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Do you recruit for skills or values?

If my experience is anything to go by then skills will be the top answer. Why? Often, I suspect, because skills and knowledge are far easier to measure than values and behaviours.

Years ago an old colleague of mine coined the phrase “oven ready recruitment”. It is one I still use today. It perfectly describes how many line managers approach hiring. They see an empty chair and a desk covered in work and they just want a body to fill the former and deal with the latter.

The brief to the recruiter will be straightforward and precise. I need these skills, this experience and ideally that knowledge. To lazy recruiters that is manna from heaven. Faced with 100 CVs to go through it is easy to find the ones with Prince 2, Windows 8.1 or even a CIPD qualification. They’ve either got it or they haven’t.

Chances are the selection process is heavily geared to skills, knowledge and experience too. But beware what you wish for.

You see over the years I have seen too many “superstar hires” turn out to be next year’s performance management case. The problem: their behaviours. You see they turn out to be a nightmare to work with – not just for the manager but their colleagues too.

Skills and knowledge can be trained but values are deep-rooted. And they underpin everything from our behaviours to the decisions we make and the relationships we form.

I had a great conversation recently that really highlights why you have to think broader when hiring. The organisation concerned have far fewer managers now than in 2008. With less opportunity for promotion and just eight tiers from graduate entrants to CEO, even the brightest and best can only achieve a maximum of 7 promotions in a working lifetime within the organisation. Given we’ll all be working to at least 68 that means one promotion every 6-7 years if you are going to get to CEO. Most won’t.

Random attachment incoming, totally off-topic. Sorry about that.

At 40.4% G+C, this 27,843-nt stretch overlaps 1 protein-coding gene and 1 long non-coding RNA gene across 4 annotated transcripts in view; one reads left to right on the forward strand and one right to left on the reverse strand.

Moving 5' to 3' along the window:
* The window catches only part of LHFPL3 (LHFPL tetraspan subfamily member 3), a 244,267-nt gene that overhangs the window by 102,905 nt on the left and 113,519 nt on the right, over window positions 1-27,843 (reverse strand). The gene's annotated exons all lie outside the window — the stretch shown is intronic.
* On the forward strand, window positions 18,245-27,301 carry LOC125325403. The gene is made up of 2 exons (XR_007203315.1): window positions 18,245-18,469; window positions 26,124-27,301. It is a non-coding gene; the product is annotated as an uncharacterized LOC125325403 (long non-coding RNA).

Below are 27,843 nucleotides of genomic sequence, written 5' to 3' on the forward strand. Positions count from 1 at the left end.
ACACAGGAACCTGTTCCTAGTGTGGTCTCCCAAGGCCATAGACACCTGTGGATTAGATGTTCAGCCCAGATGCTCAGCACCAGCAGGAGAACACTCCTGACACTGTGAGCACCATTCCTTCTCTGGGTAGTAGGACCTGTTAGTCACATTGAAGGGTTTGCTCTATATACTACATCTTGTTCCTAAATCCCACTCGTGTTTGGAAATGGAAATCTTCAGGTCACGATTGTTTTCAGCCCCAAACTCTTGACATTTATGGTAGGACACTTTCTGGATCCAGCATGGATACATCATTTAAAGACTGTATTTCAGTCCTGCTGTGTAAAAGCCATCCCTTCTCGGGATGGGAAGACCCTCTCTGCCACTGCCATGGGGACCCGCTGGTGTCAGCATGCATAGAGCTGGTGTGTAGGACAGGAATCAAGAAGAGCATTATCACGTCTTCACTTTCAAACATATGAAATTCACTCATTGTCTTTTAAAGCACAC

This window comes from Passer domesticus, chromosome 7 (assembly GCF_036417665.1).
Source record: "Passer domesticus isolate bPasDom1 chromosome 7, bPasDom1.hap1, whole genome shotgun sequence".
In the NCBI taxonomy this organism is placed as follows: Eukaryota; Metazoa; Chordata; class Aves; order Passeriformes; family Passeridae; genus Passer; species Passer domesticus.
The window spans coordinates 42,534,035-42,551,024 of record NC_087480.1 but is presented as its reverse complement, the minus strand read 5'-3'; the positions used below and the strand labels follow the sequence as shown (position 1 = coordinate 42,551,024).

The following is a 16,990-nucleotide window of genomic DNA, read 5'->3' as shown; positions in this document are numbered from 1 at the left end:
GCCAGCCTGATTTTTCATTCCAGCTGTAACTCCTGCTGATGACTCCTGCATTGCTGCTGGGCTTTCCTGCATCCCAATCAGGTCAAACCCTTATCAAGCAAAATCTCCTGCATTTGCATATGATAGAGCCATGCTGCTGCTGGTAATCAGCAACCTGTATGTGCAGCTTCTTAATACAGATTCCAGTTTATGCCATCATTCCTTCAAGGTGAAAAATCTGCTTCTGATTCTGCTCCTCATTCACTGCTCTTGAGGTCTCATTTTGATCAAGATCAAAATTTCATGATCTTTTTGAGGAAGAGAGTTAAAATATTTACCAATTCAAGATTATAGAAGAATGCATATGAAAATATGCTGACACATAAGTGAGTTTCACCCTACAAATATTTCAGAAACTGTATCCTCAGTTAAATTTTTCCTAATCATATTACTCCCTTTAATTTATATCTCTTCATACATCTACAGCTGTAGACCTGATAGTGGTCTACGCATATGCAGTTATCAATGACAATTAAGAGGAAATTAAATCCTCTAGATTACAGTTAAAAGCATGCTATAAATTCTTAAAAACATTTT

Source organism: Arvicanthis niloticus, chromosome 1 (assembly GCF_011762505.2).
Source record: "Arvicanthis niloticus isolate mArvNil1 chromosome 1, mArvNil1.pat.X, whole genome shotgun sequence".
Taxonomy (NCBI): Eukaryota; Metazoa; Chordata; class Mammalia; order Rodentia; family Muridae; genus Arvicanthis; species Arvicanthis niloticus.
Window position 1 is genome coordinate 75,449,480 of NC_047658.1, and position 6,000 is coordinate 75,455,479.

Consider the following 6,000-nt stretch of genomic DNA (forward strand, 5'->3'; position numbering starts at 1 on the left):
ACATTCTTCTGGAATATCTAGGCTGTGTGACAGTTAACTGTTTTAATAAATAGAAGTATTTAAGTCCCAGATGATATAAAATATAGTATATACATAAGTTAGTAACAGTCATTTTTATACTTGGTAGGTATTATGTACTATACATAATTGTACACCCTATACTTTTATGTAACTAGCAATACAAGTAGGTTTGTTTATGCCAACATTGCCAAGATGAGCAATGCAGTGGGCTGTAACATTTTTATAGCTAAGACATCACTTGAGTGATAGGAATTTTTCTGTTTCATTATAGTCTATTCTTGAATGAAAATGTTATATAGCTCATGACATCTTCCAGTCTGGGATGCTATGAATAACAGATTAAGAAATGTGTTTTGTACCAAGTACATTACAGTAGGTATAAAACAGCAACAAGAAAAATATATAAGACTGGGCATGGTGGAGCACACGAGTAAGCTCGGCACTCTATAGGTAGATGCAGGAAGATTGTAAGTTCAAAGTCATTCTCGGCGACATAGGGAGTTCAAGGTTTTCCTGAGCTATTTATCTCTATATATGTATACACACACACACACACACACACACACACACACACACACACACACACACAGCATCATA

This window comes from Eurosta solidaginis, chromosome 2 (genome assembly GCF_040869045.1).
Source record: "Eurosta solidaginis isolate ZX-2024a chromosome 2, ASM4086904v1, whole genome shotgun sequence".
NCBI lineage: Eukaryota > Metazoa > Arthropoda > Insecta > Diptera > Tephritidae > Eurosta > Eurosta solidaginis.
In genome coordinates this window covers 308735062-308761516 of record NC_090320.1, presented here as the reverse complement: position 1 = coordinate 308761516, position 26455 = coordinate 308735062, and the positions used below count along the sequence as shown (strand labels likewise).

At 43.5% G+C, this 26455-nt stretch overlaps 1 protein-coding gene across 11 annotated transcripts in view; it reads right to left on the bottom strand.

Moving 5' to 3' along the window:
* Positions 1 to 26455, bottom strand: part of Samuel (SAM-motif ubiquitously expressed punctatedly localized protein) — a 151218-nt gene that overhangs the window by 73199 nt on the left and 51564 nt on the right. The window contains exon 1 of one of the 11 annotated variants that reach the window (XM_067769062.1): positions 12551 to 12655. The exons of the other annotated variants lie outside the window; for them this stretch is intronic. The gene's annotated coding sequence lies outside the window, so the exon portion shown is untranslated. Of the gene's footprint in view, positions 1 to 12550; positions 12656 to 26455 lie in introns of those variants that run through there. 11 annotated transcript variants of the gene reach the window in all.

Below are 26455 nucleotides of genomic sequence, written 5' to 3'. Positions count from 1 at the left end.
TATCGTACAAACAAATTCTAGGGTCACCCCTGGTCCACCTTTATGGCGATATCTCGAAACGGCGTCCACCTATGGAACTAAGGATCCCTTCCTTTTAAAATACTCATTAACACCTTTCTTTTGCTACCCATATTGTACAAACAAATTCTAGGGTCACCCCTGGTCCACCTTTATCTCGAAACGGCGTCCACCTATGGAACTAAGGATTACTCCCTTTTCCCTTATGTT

In fact the reality is five would be a real achievement. So that’s a promotion perhaps every 9-10 years on average. How many high-flyers have that sort of patience? Which of course raises the whole question of how many people can you afford to have in the business whose engagement is driven primarily by things like promotion prospects and status? How long before those star hires with the big ambitions get frustrated? A big debate in its own right.

Their solution, which I agree with, is to improve lateral career mobility. Helping people move across divisions and professional functions. However achieving that requires a focus not on deep technical expertise but rather values, behaviours, potential, learning agility and transferable skills. Which is fine in practice until you hit the barrier of the “oven ready” hiring manager.

He or she invariably doesn’t want someone with great potential and transferable skills. They want an immediate impact hire who already knows all about marketing, HR or procurement. That pile of work is calling and the high flyer that has spent the last three years in finance doesn’t have it.

And thereby stands the real challenge of career mobility – and in the long term career management and succession planning. It is about managing the tension between the “here and now” and the long term talent needs of the business.

Great managers need to be creators not consumers of talent. At least that’s my view. Their job is to take raw material and turn potential into capability. So that means balancing their ability to develop talent and deliver results. This has implications for how they are in turn managed and assessed.

For people to have longevity in their careers with an organisation and be worth the investment of all this talent management they need to be culturally aligned. This has big implications for recruitment, where of course it all begins.

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